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Post office operating hours may change

The downtown Brookhaven post office will survive an anticipated round of reductions in post office operating hours, but some area offices – including one at Ruth – are tentatively planned to open their doors less often.

     The U.S. Postal Service has recently reversed course on plans to close some rural post offices throughout the country in favor of reducing operating hours, and U.S. Postal Service Spokesperson Enola Rice says Brookhaven will not be affected.

     “The Brookhaven Post Office is not our list for possible reduction in retail hours,” Rice said in an email referencing the downtown location.

     The downtown office’s operating hours are 8:30 a.m. to 5 p.m. Monday through Friday. No changes have been mentioned for the local post office on Brookhaven Street.

     The post office in Ruth is tentatively planned for a reduction in hours from eight to four hours a day. District Three Supervisor Nolan Earl Williamson, whose district includes Ruth, said the moves addresses his fears the Ruth office would be targeted for closure.

     “I hate for any kind of changes, but I’m glad it’s going to stay there,” Williamson said.

     Approximately 450 mailboxes are served out of the post office at Ruth, Williamson said. He believes it’s important the post office stay there for the convenience of the people.

     Residents of Ruth will miss the flexibility of a full operating day but are glad there’s no chance of losing the office right now, Williamson said.

     “They will miss (the longer hours), but they will accept it,” he said.

     Williamson also believes public services like schools and post offices are important to maintaining the identity of rural communities like Ruth.

     “All communities need a post office,” Williamson said. “A post office is like a school. When you close a school, it just does something to the community. It’s like it falls apart.”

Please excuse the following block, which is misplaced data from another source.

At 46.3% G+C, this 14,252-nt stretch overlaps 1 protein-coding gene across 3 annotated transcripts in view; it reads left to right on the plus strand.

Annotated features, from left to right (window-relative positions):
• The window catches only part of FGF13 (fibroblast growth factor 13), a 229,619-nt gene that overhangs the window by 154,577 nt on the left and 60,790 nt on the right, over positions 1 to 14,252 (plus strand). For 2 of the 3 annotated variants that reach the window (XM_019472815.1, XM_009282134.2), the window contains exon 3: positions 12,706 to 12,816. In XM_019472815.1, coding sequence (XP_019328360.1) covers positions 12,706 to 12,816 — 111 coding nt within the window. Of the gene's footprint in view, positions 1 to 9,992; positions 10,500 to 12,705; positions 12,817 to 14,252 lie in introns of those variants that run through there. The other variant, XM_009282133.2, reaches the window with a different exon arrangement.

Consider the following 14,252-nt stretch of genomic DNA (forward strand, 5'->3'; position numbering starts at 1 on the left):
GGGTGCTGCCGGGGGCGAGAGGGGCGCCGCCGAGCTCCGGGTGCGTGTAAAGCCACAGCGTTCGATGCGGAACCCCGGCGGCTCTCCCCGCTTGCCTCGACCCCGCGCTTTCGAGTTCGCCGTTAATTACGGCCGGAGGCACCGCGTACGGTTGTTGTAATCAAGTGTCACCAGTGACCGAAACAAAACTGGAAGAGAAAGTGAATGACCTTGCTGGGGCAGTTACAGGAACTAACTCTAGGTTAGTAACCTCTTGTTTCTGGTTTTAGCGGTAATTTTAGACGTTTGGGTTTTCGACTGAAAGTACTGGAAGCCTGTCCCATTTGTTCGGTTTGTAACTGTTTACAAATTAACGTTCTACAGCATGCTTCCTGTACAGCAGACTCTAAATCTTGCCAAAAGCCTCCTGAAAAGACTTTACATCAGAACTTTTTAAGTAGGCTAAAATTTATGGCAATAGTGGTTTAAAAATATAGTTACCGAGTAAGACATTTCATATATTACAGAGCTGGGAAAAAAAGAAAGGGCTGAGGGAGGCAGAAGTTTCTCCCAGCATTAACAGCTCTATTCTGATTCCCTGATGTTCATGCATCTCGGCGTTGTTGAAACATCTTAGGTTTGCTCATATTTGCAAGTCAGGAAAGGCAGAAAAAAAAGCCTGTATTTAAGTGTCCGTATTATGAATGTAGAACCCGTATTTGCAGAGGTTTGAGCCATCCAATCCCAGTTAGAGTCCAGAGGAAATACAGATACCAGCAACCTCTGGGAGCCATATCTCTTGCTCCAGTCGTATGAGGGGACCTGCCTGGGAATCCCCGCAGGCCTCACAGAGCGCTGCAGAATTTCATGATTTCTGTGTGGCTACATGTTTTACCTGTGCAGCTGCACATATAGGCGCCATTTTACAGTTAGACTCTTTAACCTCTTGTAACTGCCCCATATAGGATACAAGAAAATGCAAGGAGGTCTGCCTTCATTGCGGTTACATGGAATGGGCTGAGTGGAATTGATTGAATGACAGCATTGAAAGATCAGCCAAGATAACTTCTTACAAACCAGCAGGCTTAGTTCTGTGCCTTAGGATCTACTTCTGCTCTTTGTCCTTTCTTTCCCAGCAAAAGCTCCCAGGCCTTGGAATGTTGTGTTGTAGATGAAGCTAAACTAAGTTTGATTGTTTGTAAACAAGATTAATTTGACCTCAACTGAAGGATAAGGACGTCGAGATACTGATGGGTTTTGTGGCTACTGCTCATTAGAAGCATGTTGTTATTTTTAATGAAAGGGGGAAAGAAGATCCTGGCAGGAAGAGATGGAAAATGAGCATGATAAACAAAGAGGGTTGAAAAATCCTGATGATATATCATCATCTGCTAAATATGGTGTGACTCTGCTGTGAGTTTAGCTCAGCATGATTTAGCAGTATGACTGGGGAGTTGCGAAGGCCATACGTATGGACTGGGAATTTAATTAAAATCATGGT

Post offices in McCall Creek and Union Church were previously slated for closure by the U.S. Postal Service, but now will only have their operating hours cut.

     Both offices are tentatively scheduled to drop from eight to four hours a day.

     Other area offices, which weren’t previously considered for closure, are now facing reduced operating hours. Offices in Roxie and Bude would drop from eight hours to four.

     The Silver Creek Post Office would see its hours cut from eight to six hours.

     These local offices may fare better than some other rural offices throughout the state, which may be slashed to as few as two hours a day.

     The proposed closures were deeply unpopular in among local residents.

     At public hearings held in the affected communities, members of the public protested the loss of their offices. At McCall Creek, a former Franklin County supervisor, Dennis Calcote, echoed Williamson and suggested that as public institutions and services are chipped away, the community’s identity becomes endangered.

     Nationwide, U.S. lawmakers from rural districts had pushed back against the plan, and, in recent months, the Postal Service has backed off on its plans for to shut down offices with very low foot traffic.

     The U.S. Postal Service faces deep budget deficits, forcing it to consider a number of options to trim costs. The agency is headed for $14 billion in losses this year, and postal leaders have warned that, without congressional action, default is inevitable.

     Williamson fears reductions in operating hours and service days will eventually spread beyond rural areas.

     “I look for that statewide,” Williamson said. “It’s a money crunch thing.”